The empennage, commonly called the tail assembly (see figure 1-7), is the rear section of the body of the airplane. Its main purpose is to give stability to the aircraft. The fixed parts are the horizontal stabilizer and the vertical stabilizer or fin.

 The front, fixed section is called the horizontal stabilizer and is used to prevent the airplane from pitching up or down.

The rear section is called the elevator and is usually hinged to the horizontal stabilizer. The elevator is a movable airfoil that controls the up-and-down motion of the aircraft's nose.

fig 1 - 7 empennage structure

The vertical tail structure is divided into the vertical stabilizer and the rudder. The front section is called the vertical stabilizer and is used to prevent the aircraft from yawing back and forth. The principle behind its operation is much like the principle of a deep keel on a sailboat. In light, single-engine aircraft, it also serves to offset the tendency of the aircraft to roll in the opposite direction in which the propeller is rotating.

The rear section of the vertical structure is the rudder. It is a movable airfoil that is used to turn the aircraft.

Sometimes the fixed stabilizer and separate movable elevators are replaced by a single moving horizontal tail known as a Stabilator. The Piper Pa28 is an example.


Another variation is to combine the vertical fin and the stabilizer into one pair of controls (two instead of three) which form a Vee shape, known as a V-Tail. The theoretical advantage of this design is the reduced interference drag associated with two surfaces instead of three. On the V-tail the combined rudders and elevators are known as Ruddervators. The engineering is more complicated in this system. The early Beechcraft Bonanzas are an example.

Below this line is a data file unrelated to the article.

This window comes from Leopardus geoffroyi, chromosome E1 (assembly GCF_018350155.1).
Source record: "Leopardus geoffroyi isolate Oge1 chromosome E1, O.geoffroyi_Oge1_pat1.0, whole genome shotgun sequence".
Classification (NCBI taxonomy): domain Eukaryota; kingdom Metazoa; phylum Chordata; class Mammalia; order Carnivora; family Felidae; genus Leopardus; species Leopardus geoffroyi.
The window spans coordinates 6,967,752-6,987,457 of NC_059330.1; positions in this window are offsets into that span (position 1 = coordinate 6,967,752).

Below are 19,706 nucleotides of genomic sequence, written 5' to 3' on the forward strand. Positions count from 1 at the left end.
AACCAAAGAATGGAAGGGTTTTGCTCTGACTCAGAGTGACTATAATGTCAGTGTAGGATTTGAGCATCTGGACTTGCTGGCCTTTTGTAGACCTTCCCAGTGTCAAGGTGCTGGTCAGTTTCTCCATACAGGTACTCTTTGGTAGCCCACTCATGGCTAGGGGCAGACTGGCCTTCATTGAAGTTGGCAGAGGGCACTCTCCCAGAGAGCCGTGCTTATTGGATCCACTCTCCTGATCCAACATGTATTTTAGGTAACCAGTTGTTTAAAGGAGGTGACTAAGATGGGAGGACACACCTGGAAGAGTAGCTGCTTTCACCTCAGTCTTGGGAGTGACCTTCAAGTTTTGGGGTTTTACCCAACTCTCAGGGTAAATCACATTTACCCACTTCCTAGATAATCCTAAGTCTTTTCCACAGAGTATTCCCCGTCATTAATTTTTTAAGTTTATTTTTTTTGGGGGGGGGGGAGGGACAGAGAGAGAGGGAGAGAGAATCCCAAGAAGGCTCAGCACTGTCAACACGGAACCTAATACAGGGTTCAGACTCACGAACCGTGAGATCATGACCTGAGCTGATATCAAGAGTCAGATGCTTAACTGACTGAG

Tailless Aircraft
Although the conventional aircraft described above represent 95% of all the worlds aircraft some of the most important designs are Tailless. Concorde, the AVRO Arrow, and the Space Shuttle are three notable examples. As you may have noticed they are all Supersonic aircraft. In the future, when supersonic flight becomes more common we will probably see more tailless aircraft.

On the tailless aircraft the pitch controls and roll controls must both be on the wing. There can be separate elevators and ailerons or they can be combined into one set of controls known as Elevons.
The tailless aircraft still usually has a vertical Fin with a rudder.

Canard Aircraft
A Canard aircraft is one in which the horizontal stabilizer and elevators are ahead of the main wing. Such aircraft still have the same controls as the conventional aircraft they are just in different places. The aircraft below (Cozy) has two vertical fins and two rudders on the tips of the wings. (An interesting side note about this design is that the left rudder pedal operates the left rudder and vice versa. The rudders only extend outboard. Both rudders can be deflected at once by pushing the rudder pedals together, thus acting like drag brakes.)